Musicians experiment to blend the traditional with the modern

Musicians from France, Ukraine and China trump cultural barriers at World Music Festival at Xintiandi.

Ti Gong

Renaud Garcia-Fons Trio from France

Music unites us all. 

At least it did in Shanghai when France’s Renaud Garcia-Fons, Ukraine’s DakhaBrakha and China’s Gao Bowen came together on stage for the World Music Festival at Xintiandi for a performance that transcended cultural differences.

Despite being from different parts of the world, they shared a common idea of music — to bring traditional tunes into contemporary context.

French double bass artist Garcia-Fons wants his music to be universal, performed by a universal instrument. So he added a fifth string to double bass, and was referred to as the “Paganini of the double bass.”

“It’s still double bass, but added with a broad range of new possibilities,” he explains.

He developed different techniques, making the sound more Oriental and even like a human voice sometimes. Along with guitarist Kiko Ruiz and percussionist Negrito Trasante, Garcia-Fons and his band are the leading example of new direction in traditional music.

“I listened to all kinds of music when I grew up,” says Garcia-Fons. “I want to break the barriers of the instrument and broaden the range of my music to bring more changes. That’s why I added a fifth string to double bass.”

This is his first visit to Shanghai, but he is familiar with Eastern styles.

“I read Confucius and I like Taoism very much. So China has always been in the background,” he says. “I have couple of albums featuring traditional Chinese instrument such as pipa (Chinese lute), which I like very much. I'm always open to discovering more music.”

In 1998, Renault released Oriental bass that marked his first step pivoting from classical to world music. Double bass is not a traditional instrument for Eastern music, but Garcia-Fons’s imagination flows in his work. In his recently recorded album, “Silk Moon,” Garcia-Fons has mixed Turkish exotic style with double bass.

“I try to find a way to approach exotic music style, and make them live inside of me. I try to feel the mood and what’s really inside the music. This is essentially what my work is about.”

Ti Gong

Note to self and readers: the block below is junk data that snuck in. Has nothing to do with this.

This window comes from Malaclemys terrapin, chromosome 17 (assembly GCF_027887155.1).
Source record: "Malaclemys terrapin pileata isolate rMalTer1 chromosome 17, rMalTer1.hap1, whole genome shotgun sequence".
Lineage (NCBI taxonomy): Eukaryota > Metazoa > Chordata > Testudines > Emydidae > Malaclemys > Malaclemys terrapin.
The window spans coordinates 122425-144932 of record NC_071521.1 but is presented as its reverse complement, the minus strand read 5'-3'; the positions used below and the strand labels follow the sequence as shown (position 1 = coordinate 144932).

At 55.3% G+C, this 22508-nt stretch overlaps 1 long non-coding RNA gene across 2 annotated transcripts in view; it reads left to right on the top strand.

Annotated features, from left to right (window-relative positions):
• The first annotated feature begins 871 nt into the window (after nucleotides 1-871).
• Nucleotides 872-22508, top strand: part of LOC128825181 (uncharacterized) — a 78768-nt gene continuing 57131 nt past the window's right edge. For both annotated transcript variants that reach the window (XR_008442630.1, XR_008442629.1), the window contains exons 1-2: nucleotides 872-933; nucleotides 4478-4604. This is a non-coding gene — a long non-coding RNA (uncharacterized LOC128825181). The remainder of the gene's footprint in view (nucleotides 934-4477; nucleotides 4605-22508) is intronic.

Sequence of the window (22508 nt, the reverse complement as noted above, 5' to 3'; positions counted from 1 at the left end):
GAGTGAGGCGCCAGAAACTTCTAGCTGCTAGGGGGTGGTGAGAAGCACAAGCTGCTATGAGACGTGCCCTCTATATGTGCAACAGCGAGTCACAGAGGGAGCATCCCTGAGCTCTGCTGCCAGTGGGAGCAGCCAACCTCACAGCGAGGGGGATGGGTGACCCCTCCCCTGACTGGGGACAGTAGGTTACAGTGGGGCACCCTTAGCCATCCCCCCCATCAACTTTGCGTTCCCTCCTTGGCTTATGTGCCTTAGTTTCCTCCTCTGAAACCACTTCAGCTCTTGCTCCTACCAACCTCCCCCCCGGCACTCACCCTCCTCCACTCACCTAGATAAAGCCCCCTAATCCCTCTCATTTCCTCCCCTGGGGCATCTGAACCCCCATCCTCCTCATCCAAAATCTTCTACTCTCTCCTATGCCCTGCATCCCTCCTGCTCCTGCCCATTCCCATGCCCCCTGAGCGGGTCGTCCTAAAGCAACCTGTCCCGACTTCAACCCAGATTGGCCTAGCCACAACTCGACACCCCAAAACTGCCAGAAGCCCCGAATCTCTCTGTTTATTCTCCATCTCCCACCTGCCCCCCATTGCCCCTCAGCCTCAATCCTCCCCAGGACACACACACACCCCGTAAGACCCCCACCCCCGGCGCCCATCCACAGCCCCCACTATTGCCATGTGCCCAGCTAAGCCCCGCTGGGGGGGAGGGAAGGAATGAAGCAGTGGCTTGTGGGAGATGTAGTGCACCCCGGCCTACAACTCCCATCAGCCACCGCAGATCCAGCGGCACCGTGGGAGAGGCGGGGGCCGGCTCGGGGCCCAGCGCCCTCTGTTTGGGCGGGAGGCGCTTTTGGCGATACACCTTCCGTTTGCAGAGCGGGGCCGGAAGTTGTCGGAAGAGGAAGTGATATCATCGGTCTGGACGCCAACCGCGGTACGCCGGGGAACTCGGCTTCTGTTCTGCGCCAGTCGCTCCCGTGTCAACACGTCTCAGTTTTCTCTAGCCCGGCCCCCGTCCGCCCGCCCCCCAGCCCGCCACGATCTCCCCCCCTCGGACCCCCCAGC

Folk-punk-world music quartet DakhaBrakha from Ukraine

A bit different from the Renaud Garcia-Fons Trio, DakhaBrakha, a folk-punk-world music quartet, blends ancient rhymes with modern punk and heavy percussion.

The name, a word from ancient Ukraine that is no longer used, means “give and take.” It refers to the exchange of energy between the audience and performers, and the idea of taking traditional sound and giving it back with modern music.

Featuring Olena Tsibulska, Iryna Kovalenko, Nina Garenetska and Marko Halanevychuses, the band describes their style as “ethno-chaos.”

They spent many summers traveling around Ukrainian villages to collect folk songs from elderly women living in remote areas. In addition to self-designed and pagan-like costumes, they also use human voices to mimic birds singing and natural sounds to make the audiences feel as if they were in the middle of the forest.

“But of course different people have different images of the music, so there’s no fixed way of understanding our work,” according to the band.

Things were difficult when DakhaBrakha started their journey 13 years ago as the only group singing Ukrainian folk songs in a new way. They had very limited ways of producing music.

The band added more worldly-wise elements while preserving the original taste of folk songs.

“It was our dream to create Ukrainian blues music for the whole country,” said band member Iryna Kovalenko in an earlier interview. “Now we're successful because it's something genuine.”

But with the growing exposure to different genres of music in an increasingly mass-mediated world, traditional music is gradually on decline.

“Something must be done. Because music isn’t just a profession, but also dream and duty,” says Peng Cheng, music director of the World Music Festival in Shanghai.

Ti Gong

Pingtan artist Gao Bowen

Since 2013, the festival has strived to promote and bring changes to traditional Chinese music. Last year Peng seamlessly blended rap into Kunqu Opera, and this year he worked together with artist Gao Bowen to add some razzle and jazz into pingtan to attract the young generation.

Pingtan, a narrative musical tradition born in Suzhou and dating back to the Song Dynasty (960-1279), is once a prevailing pastime in the Yangtze River Delta region but has struggled to survive.

Pingtan shares similarity with jazz as both are improvisational art, but pingtan is more unrestricted,” says Peng. “If the performer forgets the word, he can play the instrument until he remembers the line or throw it to his partner.”

“Each performance is different, so I can see why very few people have done major changes before, simply because it’s too hard,” Peng says. “I try to give Gao the freedom to improvise while a band is playing in the background, but it did take a lot of work and effort.” 



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